If you’re in the process of applying for graduate school (which I believe we’re in the season for), one thing you’ll want to do to make sure you land somewhere you are comfortable and happy is ask the right questions. It’s really easy to get carried away in the process (as I did) and forget to look out for your interests.
And I mean “interests” in both senses of the word: you want to make sure you are setting up yourself to meet your future goals, and that you are going to find the work you’ll be doing engaging (because otherwise your next 4-8 years are really going to suck). As with most thinks grad school related, Jorge Cham sums this up well:
So let’s go through some of these. I’ll try to point out which ones are critically important, which less so, and add some of my own. (Note: I’ll be speaking only to my own experience in the Materials Science program at the University of Texas… I would expect most of my answers to be true most places in the hard sciences, but take it with the appropriately sized grain of salt.) (Double Note: If you somehow landed here but you’re actually applying for Business, Law, Medical or Dental Schools, this definitely doesn’t apply to you… the professional schools are a totally different animal.)
Do I already need funding/fellowship coming into the program?
No. But it can be incredibly helpful if you already know exactly what to study. Having your own funding gives you incredible leverage when determining the path you will pursue throughout you time at the host university.
To a certain (read: large) extent, graduate students are cheap labor for research professors. When you match up with a professor to be your advisor, you are asking them to share their experience and knowledge with you and you are giving them hours and hours in the lab in exchange.
Those hours and hours get used basically how your professor wants them to be used. Mostly this is for a good reason: you have no idea what you’re doing yet, so you’re not a good judge of the most effective way to use your time in the lab:
If you have funding already, you have leverage. And if someone gave you funding… it’s because you already have some idea of what you’re doing (or they’re idiots and you should send me their number immediately). So if you have funding: Congrats! You’re ahead of the game. If not: no worries… just prepare for a little drudgery.
Money: will I have any?
This was the biggest surprise to me: Yes. Assuming you are not an idiot with your money, you will have enough to get by. And what I mean by that is that I have enough cash to:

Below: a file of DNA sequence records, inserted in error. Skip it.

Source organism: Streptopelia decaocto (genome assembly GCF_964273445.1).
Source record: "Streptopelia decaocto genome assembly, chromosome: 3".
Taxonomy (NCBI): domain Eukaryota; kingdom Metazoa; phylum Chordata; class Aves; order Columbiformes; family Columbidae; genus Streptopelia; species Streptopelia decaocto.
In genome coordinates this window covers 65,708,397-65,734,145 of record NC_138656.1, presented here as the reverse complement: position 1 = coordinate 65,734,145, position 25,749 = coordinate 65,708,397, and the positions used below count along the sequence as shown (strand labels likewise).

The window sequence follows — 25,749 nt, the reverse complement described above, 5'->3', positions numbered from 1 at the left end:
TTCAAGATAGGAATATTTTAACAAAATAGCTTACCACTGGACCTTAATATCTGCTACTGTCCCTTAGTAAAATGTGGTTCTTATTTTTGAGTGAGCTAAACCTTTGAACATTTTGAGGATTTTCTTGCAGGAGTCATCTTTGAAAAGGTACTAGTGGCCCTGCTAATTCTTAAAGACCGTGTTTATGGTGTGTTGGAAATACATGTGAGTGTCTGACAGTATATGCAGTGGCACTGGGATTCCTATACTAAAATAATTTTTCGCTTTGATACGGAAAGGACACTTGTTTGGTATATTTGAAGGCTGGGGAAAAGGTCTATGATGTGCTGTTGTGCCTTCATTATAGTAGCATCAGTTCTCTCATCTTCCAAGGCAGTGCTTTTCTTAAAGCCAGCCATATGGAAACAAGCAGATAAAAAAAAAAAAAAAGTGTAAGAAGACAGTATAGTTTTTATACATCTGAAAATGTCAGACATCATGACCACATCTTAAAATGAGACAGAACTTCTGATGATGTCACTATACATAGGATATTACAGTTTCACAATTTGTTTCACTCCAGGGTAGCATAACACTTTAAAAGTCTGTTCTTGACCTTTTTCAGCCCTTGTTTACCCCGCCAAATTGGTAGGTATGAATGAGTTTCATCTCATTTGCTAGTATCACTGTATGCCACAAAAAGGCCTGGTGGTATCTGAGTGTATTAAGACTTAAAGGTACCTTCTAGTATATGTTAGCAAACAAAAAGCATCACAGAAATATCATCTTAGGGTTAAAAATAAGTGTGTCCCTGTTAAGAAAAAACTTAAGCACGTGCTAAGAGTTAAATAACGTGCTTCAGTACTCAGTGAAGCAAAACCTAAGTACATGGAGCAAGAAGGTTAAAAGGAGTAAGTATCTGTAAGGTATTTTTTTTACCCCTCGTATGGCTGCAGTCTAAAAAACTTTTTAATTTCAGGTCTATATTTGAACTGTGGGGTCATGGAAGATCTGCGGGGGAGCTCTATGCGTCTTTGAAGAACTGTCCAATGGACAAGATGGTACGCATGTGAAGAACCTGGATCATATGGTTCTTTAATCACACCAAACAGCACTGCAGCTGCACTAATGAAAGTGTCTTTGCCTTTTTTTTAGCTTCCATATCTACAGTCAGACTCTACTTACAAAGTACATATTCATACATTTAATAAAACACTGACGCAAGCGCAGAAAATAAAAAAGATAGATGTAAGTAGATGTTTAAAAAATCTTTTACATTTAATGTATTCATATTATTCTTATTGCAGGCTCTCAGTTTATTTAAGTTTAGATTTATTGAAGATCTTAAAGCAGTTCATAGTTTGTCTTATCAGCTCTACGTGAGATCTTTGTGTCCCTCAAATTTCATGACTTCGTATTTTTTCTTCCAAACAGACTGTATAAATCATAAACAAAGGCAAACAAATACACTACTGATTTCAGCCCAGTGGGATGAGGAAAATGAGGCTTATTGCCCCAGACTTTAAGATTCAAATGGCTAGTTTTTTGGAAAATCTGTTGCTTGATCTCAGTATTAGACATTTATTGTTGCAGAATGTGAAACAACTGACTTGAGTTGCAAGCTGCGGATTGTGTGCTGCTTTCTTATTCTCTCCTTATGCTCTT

- Make good food (not ramen) every night (but not eat out very often)
- Pay rent in a nice place about two miles from campus
- Keep my bike maintained to get me to/from campus (Note here: using a car everyday would increase your costs by a lot, parking on campus is expensive)
- Hit happy hour most weeks
- Start and contribute monthly to an IRA account (this was the biggest surprise to me!)
- Fly to Boston to see my fiancé (every now and then… this one is the tight squeeze)
To make this work make sure your program covers your tuition, and has a stipend. Additionally, apply for departmental or third-party fellowships that can supplement your normal stipend. (I have a departmental stipend that is what allows me to start an IRA. Without it, I would not be able to save anything.)
Do I know what the local city is like?
Really important question to ask. I love Austin. There are some days that the lab is unbearable, and the cure is going to a live music show somewhere. Make sure you like, or can at least learn to happily tolerate the place you’ll be for the foreseeable future. Keep in mind: your university and professors will have the most contacts for future jobs in your local area… could you start a family in this community?
Will I get along with the professor/group you’ll be working with?
This is probably the most important question. It’s sorta like being pretty picky about who you’re going to marry:
So make sure you get along with everybody, and that their hands-on/hands-off/terse/verbose/friendly/serious demeanor matches up well with your learning style.
Is there going to be a lot of pressure to publish?
Yes. Get over it.
Will I ever get to sleep again?
Yes… my experience at least is this: once I finished my course requirements, there isn’t much work that I take home with me. I probably work 50-60 hours a week, but almost all of that is in the lab. Once you go home, you can relax (read: sleep). Unless you’re anal. Or a workaholic. Or meeting a deadline. Or fretting that your professor is disappointed in you. Or wanting to finish your degree so you can move to where your fiancé lives…
Crap, I just realized have some work to do tonight. Gotta run.
Speaking of trying to figure out what grad school is like… here’s a little “why you should come here” short from my school (incidentally, that’s my buddy Will):